}

public sealed class TestResultCollection
    : ReadOnlyCollection<PerformanceTestResult>
{
    public TestResultCollection(IList<PerformanceTestResult> results)
        : base(results)
    {
    }

    [Pure]
    public bool ContainsResultForTest(PerformanceTest test)
    {
        Contract.Requires<ArgumentNullException>(test != null);

        return this.Any(result => Object.Equals(test, result.Test));
    }
    [Pure]
    public PerformanceTestResult GetResultForTest(PerformanceTest test)
    {
        Contract.Requires<ArgumentNullException>(test != null);
        Contract.Requires<ArgumentException>(this.ContainsResultForTest(test));

        return this.Where(result => Object.Equals(test, result.Test)).First();
    }
}

public sealed class PerformanceTestRunner
{
    private readonly IEnumerable<PerformanceTest> tests;
    private readonly TestResultCollection results;
    private readonly IList<PerformanceTestResult> editableResults;
    private readonly Stopwatch stopwatch;

    public TestResultCollection Results
    {
        get
        {
            Contract.Requires<InvalidOperationException>(this.results != null);
            Contract.Ensures(Contract.Result<TestResultCollection>() != null);

            return this.results;
        }
    }
    public bool HasRun
    {
        get;
        private set;
    }
    public int NumberOfRuns
    {
        get;
        private set;
    }

    public PerformanceTestRunner(int numberOfRuns, params Action[] tests)
        : this(numberOfRuns, (IEnumerable<Action>) tests)
    {
        Contract.Requires<ArgumentNullException>(tests != null);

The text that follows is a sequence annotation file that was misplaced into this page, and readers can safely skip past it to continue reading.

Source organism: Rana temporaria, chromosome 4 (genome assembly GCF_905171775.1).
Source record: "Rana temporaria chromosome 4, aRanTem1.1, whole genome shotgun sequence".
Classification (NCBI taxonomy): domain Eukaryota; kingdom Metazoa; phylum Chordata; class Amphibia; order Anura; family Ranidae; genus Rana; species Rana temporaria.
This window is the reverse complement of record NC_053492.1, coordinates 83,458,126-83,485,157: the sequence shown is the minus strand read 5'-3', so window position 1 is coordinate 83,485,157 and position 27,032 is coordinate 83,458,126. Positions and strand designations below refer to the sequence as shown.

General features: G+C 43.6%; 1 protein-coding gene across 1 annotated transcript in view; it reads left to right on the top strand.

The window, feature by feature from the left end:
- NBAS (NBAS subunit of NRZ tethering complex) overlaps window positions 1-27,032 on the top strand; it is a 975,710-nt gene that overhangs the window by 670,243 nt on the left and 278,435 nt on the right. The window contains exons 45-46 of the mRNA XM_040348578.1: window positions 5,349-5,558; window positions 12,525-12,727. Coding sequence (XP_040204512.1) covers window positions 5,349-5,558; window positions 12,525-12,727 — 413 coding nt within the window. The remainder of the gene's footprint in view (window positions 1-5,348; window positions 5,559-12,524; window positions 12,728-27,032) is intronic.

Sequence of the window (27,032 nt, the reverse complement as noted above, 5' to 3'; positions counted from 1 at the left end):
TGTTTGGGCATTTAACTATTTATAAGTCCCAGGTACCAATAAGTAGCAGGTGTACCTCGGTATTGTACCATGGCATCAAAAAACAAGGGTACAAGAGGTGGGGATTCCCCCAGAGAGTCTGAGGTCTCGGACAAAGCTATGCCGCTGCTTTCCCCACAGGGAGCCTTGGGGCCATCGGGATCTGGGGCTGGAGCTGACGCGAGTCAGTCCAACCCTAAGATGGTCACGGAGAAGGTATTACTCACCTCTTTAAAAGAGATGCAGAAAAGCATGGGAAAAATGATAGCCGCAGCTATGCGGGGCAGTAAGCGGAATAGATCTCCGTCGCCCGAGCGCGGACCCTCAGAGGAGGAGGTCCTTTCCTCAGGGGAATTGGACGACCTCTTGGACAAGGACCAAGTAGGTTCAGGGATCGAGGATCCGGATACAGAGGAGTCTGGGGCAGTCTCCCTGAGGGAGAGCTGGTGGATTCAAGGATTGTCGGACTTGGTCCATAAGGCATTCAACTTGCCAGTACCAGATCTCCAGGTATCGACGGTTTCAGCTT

Contract.Requires<ArgumentException>(numberOfRuns > 0);

        Contract.Ensures(this.NumberOfRuns == numberOfRuns);
    }
    public PerformanceTestRunner(int numberOfRuns, IEnumerable<Action> tests)
        : this(numberOfRuns, tests.Select(test => new PerformanceTest(test)))
    {
        Contract.Requires<ArgumentNullException>(tests != null);
        Contract.Requires<ArgumentException>(numberOfRuns > 0);

        Contract.Ensures(this.NumberOfRuns == numberOfRuns);
    }
    public PerformanceTestRunner(int numberOfRuns, PerformanceTest[] tests)
        : this(numberOfRuns, (IEnumerable<PerformanceTest>) tests)
    {
        Contract.Requires<ArgumentNullException>(tests != null);
        Contract.Requires<ArgumentException>(numberOfRuns > 0);

        Contract.Ensures(this.NumberOfRuns == numberOfRuns);
    }
    public PerformanceTestRunner(int numberOfRuns, IEnumerable<PerformanceTest> tests)
    {
        Contract.Requires<ArgumentNullException>(tests != null);
        Contract.Requires<ArgumentException>(numberOfRuns > 0);

        Contract.Ensures(this.NumberOfRuns == numberOfRuns);

        this.tests = tests;

        this.editableResults = new List<PerformanceTestResult>();